CAPO-Test Validates Concrete Strength from Brick Aggregates

A recent article published in Scientific Reports proposed a non-destructive cut and pull out (CAPO) test to estimate the in situ compressive strength of concrete made using machine-crushed brick aggregates. The results of the CAPO test were found to correlate with those from conventional core and cylindrical tests.

CAPO-Test Validates Concrete Strength from Brick Aggregates
100 mm × 200 mm Mould Preparation for Cylinder. Image Credit: https://www.nature.com/articles/s41598-024-59560-z

Background

Various methods are used to evaluate the compressive strength of concrete in its applications, with pullout testing being one of the popular approaches. This method is divided into two main types: the LOK (punch out) test, which involves inserting a disc into freshly mixed concrete, and the CAPO test, which uses an enlarged ring positioned in an undercut recess in hardened concrete.

The CAPO test is considered non-destructive as it minimally damages the concrete surface and preserves its structural integrity. It employs an empirical correlation to indirectly determine the in situ compressive strength of concrete, based on parameters measured during the test.

In regions where stone chips are scarce and demand is high, crushed brick chips (BC) are often used in concrete construction as a cost-effective alternative. This study evaluates the effectiveness of the CAPO test in determining the strength of concrete made with machine-crushed brick aggregates, potentially reducing the manufacturing costs of high-quality concrete.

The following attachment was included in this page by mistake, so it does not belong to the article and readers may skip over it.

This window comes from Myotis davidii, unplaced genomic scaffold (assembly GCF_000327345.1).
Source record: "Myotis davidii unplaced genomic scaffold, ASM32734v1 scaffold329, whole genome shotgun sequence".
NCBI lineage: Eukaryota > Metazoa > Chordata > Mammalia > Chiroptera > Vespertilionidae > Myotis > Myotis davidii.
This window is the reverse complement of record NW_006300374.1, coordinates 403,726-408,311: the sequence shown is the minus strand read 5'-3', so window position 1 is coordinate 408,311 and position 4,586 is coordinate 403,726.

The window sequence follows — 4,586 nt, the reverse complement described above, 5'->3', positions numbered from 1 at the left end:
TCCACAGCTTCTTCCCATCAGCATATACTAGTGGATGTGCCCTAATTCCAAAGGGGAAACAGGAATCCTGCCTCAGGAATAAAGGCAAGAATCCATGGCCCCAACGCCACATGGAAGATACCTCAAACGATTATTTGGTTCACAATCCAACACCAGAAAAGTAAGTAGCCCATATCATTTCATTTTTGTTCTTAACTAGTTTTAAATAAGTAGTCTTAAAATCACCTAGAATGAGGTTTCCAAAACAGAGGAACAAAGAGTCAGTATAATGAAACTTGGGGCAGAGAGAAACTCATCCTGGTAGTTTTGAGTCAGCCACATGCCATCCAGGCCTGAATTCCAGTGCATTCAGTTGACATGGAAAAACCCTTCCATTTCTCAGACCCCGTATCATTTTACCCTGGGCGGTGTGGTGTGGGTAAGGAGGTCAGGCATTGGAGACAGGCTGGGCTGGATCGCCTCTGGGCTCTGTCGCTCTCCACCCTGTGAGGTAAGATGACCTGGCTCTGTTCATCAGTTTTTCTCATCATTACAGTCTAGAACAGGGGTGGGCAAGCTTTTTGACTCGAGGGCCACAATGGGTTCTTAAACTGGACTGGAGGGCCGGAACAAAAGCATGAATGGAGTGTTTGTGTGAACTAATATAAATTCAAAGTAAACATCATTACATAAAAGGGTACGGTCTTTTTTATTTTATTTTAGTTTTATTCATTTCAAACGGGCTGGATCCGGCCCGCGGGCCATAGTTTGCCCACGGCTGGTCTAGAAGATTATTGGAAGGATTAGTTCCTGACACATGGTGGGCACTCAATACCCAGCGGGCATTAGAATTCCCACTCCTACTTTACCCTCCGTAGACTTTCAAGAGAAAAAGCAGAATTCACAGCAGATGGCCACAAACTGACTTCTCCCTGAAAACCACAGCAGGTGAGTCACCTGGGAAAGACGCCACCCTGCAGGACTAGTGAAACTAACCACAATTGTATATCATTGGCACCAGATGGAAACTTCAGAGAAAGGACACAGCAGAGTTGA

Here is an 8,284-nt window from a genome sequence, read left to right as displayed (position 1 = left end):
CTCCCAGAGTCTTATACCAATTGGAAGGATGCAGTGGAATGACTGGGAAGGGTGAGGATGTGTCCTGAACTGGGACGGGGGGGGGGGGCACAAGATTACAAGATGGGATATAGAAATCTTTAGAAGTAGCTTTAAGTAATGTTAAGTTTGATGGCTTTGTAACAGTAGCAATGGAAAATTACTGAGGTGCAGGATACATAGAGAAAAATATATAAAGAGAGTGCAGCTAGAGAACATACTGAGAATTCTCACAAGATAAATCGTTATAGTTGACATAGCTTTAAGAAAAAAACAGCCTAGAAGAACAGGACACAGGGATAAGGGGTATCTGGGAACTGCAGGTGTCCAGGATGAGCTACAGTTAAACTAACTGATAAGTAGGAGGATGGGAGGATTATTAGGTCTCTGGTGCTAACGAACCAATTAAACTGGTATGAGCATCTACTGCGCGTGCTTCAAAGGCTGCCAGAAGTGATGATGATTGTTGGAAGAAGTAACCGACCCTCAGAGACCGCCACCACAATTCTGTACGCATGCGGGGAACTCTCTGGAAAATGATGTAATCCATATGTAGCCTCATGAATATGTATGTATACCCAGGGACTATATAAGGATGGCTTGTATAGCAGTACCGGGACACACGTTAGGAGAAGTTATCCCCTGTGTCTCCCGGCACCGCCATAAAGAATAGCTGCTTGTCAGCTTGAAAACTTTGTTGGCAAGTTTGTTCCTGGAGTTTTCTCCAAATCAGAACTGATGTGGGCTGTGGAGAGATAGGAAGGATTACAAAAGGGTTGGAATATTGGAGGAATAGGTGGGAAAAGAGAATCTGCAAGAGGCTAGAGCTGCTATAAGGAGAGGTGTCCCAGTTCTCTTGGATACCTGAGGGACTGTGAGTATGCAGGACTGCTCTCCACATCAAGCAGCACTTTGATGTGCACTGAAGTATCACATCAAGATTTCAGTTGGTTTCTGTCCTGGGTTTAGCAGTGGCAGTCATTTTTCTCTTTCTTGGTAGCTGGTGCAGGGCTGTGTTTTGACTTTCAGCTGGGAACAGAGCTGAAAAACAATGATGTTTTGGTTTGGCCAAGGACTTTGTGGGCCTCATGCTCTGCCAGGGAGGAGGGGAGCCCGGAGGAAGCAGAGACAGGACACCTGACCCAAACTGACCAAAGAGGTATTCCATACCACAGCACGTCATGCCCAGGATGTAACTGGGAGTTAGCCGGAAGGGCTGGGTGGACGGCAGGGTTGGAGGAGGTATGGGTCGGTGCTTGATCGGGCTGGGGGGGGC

Methods

The researchers undertook a comprehensive examination prior to testing, which included reviewing the types of tests, the concrete's age at testing, the aggregates used, and the desired strength levels. They prepared three concrete mixes with target strengths of 20 MPa, 25 MPa, and 30 MPa and tested them at intervals of 14, 28, 56, and 90 days.

Two different categories of coarse aggregates were used to form six mix ratios. Clay-burnt bricks with an average strength of 25.3 MPa were selected for the brick aggregates. Adjustments were made to the concrete mixture to maintain the required slump before the freshly mixed concrete was poured into various molds.

For each target strength, twelve 100x200 mm2 concrete cylinders were cast from every batch, totaling 180 cylinders (48 for each brick aggregate mix) prepared for lab testing. Additionally, fifteen 600x600x225 mm^3 concrete blocks were cast for conducting both core and CAPO tests.

All concrete blocks and cylinder specimens underwent identical curing processes. They were covered with wet bags and polythene to retain moisture, compacted using a vibrator, and placed in an exposed area for curing. After curing, four CAPO tests were performed on each concrete block to extract four 100x200 mm2 cores for the core tests. The study also included a thorough investigation of material properties such as cement characteristics, particle size distribution, fineness modulus, specific gravity, and absorption capacity, using standard testing methods.

Results and Discussion